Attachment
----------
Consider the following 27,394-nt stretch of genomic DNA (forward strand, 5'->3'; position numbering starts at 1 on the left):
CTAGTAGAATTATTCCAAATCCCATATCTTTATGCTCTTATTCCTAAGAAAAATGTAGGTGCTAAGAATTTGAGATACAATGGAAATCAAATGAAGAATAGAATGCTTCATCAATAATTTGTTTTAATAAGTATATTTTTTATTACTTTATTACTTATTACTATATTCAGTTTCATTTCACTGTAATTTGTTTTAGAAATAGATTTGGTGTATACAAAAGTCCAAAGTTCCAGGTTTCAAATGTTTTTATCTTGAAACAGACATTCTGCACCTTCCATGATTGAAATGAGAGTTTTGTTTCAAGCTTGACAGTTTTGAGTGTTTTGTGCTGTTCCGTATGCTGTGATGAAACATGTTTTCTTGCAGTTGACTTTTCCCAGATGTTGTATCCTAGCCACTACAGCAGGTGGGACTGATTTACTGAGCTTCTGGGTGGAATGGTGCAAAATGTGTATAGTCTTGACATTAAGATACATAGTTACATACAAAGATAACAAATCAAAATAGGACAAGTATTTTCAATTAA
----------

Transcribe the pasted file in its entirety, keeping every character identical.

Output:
Consider the following 27,394-nt stretch of genomic DNA (forward strand, 5'->3'; position numbering starts at 1 on the left):
CTAGTAGAATTATTCCAAATCCCATATCTTTATGCTCTTATTCCTAAGAAAAATGTAGGTGCTAAGAATTTGAGATACAATGGAAATCAAATGAAGAATAGAATGCTTCATCAATAATTTGTTTTAATAAGTATATTTTTTATTACTTTATTACTTATTACTATATTCAGTTTCATTTCACTGTAATTTGTTTTAGAAATAGATTTGGTGTATACAAAAGTCCAAAGTTCCAGGTTTCAAATGTTTTTATCTTGAAACAGACATTCTGCACCTTCCATGATTGAAATGAGAGTTTTGTTTCAAGCTTGACAGTTTTGAGTGTTTTGTGCTGTTCCGTATGCTGTGATGAAACATGTTTTCTTGCAGTTGACTTTTCCCAGATGTTGTATCCTAGCCACTACAGCAGGTGGGACTGATTTACTGAGCTTCTGGGTGGAATGGTGCAAAATGTGTATAGTCTTGACATTAAGATACATAGTTACATACAAAGATAACAAATCAAAATAGGACAAGTATTTTCAATTAA